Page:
Relevance Questions
  1. Would implementing the studied intervention or procedure (if found successful) result in improved outcomes for the patients/clients/population group? (Not Applicable for some epidemiological studies) Yes
  2. Did the authors study an outcome (dependent variable) or topic that the patients/clients/population group would care about? Yes
  3. Is the focus of the intervention or procedure (independent variable) or topic of study a common issue of concern to dieteticspractice? Yes
  4. Is the intervention or procedure feasible? (NA for some epidemiological studies) Yes
Validity Questions
1. Was the research question clearly stated? Yes
  1.1. Was (were) the specific intervention(s) or procedure(s) [independent variable(s)] identified? Yes
  1.2. Was (were) the outcome(s) [dependent variable(s)] clearly indicated? Yes
  1.3. Were the target population and setting specified? Yes
2. Was the selection of study subjects/patients free from bias? Yes
  2.1. Were inclusion/exclusion criteria specified (e.g., risk, point in disease progression, diagnostic or prognosis criteria), and with sufficient detail and without omitting criteria critical to the study? Yes
  2.2. Were criteria applied equally to all study groups? Yes
  2.3. Were health, demographics, and other characteristics of subjects described? Yes
  2.4. Were the subjects/patients a representative sample of the relevant population? Yes
3. Were study groups comparable? N/A
  3.1. Was the method of assigning subjects/patients to groups described and unbiased? (Method of randomization identified if RCT) N/A
  3.2. Were distribution of disease status, prognostic factors, and other factors (e.g., demographics) similar across study groups at baseline? N/A
  3.3. Were concurrent controls or comparisons used? (Concurrent preferred over historical control or comparison groups.) N/A
  3.4. If cohort study or cross-sectional study, were groups comparable on important confounding factors and/or were preexisting differences accounted for by using appropriate adjustments in statistical analysis? N/A
  3.5. If case control study, were potential confounding factors comparable for cases and controls? (If case series or trial with subjects serving as own control, this criterion is not applicable.) N/A
  3.6. If diagnostic test, was there an independent blind comparison with an appropriate reference standard (e.g., "gold standard")? N/A
4. Was method of handling withdrawals described? Yes
  4.1. Were follow-up methods described and the same for all groups? Yes
  4.2. Was the number, characteristics of withdrawals (i.e., dropouts, lost to follow up, attrition rate) and/or response rate (cross-sectional studies) described for each group? (Follow up goal for a strong study is 80%.) Yes
  4.3. Were all enrolled subjects/patients (in the original sample) accounted for? Yes
  4.4. Were reasons for withdrawals similar across groups? N/A
  4.5. If diagnostic test, was decision to perform reference test not dependent on results of test under study? N/A
5. Was blinding used to prevent introduction of bias? Yes
  5.1. In intervention study, were subjects, clinicians/practitioners, and investigators blinded to treatment group, as appropriate? Yes
  5.2. Were data collectors blinded for outcomes assessment? (If outcome is measured using an objective test, such as a lab value, this criterion is assumed to be met.) Yes
  5.3. In cohort study or cross-sectional study, were measurements of outcomes and risk factors blinded? N/A
  5.4. In case control study, was case definition explicit and case ascertainment not influenced by exposure status? N/A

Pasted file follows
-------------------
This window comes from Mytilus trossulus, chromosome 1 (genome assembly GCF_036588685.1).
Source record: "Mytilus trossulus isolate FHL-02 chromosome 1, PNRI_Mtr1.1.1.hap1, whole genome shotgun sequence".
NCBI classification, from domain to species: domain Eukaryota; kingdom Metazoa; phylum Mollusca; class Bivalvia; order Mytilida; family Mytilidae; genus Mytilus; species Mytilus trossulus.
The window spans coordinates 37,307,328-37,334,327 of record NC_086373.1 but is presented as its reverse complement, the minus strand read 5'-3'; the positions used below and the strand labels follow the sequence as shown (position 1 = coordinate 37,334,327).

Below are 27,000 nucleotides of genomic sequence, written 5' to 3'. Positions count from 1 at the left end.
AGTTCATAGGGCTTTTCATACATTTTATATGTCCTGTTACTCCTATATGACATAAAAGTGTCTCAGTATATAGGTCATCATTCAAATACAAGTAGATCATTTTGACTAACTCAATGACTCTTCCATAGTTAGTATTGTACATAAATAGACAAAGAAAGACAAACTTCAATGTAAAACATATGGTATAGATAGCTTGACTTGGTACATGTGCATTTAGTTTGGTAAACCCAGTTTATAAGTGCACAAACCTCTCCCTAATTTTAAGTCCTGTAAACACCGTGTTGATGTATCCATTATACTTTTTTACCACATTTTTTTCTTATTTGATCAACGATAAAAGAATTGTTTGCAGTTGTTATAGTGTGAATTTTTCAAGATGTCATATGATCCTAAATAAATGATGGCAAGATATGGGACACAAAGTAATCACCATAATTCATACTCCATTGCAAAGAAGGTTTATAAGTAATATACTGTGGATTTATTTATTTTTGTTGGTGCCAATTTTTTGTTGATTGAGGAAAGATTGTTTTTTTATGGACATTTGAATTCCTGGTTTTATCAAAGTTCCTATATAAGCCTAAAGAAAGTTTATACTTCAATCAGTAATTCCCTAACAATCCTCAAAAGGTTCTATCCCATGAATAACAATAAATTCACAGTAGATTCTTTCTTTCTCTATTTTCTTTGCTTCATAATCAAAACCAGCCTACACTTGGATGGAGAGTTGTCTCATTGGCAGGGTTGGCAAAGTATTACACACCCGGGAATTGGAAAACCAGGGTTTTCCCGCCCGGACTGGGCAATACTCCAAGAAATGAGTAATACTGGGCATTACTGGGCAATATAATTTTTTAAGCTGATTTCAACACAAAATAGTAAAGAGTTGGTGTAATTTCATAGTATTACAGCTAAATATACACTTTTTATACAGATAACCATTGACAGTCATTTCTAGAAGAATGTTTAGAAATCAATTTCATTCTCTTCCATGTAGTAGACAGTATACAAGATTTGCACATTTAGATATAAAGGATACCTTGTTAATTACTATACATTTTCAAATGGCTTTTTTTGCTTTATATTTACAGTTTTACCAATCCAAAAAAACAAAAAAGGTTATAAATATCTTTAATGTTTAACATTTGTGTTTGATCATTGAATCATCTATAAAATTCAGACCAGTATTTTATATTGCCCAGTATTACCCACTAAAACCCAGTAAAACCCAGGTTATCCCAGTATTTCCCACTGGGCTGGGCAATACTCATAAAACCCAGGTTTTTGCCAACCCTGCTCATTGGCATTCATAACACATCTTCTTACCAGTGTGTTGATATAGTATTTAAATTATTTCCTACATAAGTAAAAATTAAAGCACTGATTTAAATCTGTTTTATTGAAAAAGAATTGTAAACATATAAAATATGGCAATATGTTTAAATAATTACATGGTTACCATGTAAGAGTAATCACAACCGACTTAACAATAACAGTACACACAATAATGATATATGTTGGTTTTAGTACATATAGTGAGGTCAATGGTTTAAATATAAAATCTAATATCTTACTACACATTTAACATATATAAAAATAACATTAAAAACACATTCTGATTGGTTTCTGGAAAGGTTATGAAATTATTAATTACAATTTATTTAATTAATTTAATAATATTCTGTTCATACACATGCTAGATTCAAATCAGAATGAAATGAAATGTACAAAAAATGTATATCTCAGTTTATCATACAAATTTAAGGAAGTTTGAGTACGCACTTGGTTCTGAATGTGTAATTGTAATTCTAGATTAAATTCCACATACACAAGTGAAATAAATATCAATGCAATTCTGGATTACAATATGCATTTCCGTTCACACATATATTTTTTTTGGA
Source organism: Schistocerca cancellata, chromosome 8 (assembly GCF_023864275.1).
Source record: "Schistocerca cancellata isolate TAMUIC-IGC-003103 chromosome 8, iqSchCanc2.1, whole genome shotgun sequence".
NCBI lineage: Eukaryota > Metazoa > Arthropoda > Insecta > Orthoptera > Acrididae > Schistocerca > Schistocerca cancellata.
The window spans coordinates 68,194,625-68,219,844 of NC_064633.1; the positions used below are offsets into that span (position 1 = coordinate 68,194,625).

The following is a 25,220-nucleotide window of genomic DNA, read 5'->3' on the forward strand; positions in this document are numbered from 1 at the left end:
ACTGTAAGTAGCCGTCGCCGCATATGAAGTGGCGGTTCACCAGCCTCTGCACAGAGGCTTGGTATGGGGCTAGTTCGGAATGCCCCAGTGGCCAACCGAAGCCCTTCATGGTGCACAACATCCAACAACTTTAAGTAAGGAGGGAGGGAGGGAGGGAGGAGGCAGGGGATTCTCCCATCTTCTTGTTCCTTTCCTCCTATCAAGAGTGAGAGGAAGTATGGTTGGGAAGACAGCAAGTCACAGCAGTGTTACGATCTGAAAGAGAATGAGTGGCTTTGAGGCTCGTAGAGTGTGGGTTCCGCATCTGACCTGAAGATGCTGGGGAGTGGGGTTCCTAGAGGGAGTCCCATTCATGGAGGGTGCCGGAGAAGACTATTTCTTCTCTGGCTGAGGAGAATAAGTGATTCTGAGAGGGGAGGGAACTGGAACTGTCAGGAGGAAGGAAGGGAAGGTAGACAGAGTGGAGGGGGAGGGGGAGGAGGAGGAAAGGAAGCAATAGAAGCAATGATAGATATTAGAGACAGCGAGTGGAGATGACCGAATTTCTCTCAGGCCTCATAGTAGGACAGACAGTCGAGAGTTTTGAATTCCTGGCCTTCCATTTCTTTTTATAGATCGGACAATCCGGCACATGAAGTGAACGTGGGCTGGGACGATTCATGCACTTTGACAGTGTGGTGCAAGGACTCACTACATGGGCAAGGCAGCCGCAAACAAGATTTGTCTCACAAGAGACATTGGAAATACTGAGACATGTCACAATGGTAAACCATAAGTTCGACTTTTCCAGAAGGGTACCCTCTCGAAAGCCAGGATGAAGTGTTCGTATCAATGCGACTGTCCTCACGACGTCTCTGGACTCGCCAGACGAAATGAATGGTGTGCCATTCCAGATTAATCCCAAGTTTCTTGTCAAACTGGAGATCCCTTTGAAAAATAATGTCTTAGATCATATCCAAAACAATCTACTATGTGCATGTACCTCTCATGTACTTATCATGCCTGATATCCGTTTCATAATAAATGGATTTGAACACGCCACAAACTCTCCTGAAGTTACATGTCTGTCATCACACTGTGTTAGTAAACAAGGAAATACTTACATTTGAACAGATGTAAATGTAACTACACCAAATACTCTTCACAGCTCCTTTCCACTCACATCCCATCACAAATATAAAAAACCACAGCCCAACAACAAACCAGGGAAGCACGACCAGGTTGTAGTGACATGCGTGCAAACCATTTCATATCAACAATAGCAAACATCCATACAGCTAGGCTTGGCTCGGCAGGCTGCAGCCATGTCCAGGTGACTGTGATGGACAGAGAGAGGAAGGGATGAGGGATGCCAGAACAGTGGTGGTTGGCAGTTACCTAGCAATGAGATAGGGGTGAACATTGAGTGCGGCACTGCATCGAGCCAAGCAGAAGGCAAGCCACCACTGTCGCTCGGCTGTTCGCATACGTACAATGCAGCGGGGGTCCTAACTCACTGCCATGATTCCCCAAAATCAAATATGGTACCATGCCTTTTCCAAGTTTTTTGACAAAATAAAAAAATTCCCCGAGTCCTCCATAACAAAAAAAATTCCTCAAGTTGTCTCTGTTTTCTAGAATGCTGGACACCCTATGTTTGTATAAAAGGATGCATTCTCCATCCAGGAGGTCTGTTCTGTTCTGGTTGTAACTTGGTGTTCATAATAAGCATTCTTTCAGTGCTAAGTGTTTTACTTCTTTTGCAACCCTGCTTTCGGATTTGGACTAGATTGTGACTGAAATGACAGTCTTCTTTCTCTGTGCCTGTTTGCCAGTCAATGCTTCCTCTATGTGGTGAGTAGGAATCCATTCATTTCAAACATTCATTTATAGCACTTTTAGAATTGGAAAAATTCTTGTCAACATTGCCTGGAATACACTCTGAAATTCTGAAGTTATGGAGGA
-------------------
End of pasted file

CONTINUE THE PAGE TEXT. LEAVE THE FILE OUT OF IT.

5.5. In diagnostic study, were test results blinded to patient history and other test results? N/A
6. Were intervention/therapeutic regimens/exposure factor or procedure and any comparison(s) described in detail? Were interveningfactors described? Yes
  6.1. In RCT or other intervention trial, were protocols described for all regimens studied? Yes
  6.2. In observational study, were interventions, study settings, and clinicians/provider described? N/A
  6.3. Was the intensity and duration of the intervention or exposure factor sufficient to produce a meaningful effect? ???
  6.4. Was the amount of exposure and, if relevant, subject/patient compliance measured? Yes
  6.5. Were co-interventions (e.g., ancillary treatments, other therapies) described? Yes
  6.6. Were extra or unplanned treatments described? Yes
  6.7. Was the information for 6.4, 6.5, and 6.6 assessed the same way for all groups? Yes
  6.8. In diagnostic study, were details of test administration and replication sufficient? N/A
7. Were outcomes clearly defined and the measurements valid and reliable? Yes
  7.1. Were primary and secondary endpoints described and relevant to the question? Yes
  7.2. Were nutrition measures appropriate to question and outcomes of concern? Yes
  7.3. Was the period of follow-up long enough for important outcome(s) to occur? ???
  7.4. Were the observations and measurements based on standard, valid, and reliable data collection instruments/tests/procedures? Yes
  7.5. Was the measurement of effect at an appropriate level of precision? Yes
  7.6. Were other factors accounted for (measured) that could affect outcomes? Yes
  7.7. Were the measurements conducted consistently across groups? Yes
8. Was the statistical analysis appropriate for the study design and type of outcome indicators? Yes
  8.1. Were statistical analyses adequately described and the results reported appropriately? Yes
  8.2. Were correct statistical tests used and assumptions of test not violated? Yes
  8.3. Were statistics reported with levels of significance and/or confidence intervals? Yes
  8.4. Was "intent to treat" analysis of outcomes done (and as appropriate, was there an analysis of outcomes for those maximally exposed or a dose-response analysis)? N/A
  8.5. Were adequate adjustments made for effects of confounding factors that might have affected the outcomes (e.g., multivariate analyses)? Yes
  8.6. Was clinical significance as well as statistical significance reported? Yes
  8.7. If negative findings, was a power calculation reported to address type 2 error? N/A
9. Are conclusions supported by results with biases and limitations taken into consideration? Yes
  9.1. Is there a discussion of findings? Yes
  9.2. Are biases and study limitations identified and discussed? Yes
10. Is bias due to study's funding or sponsorship unlikely? Yes
  10.1. Were sources of funding and investigators' affiliations described? Yes
  10.2. Was the study free from apparent conflict of interest? Yes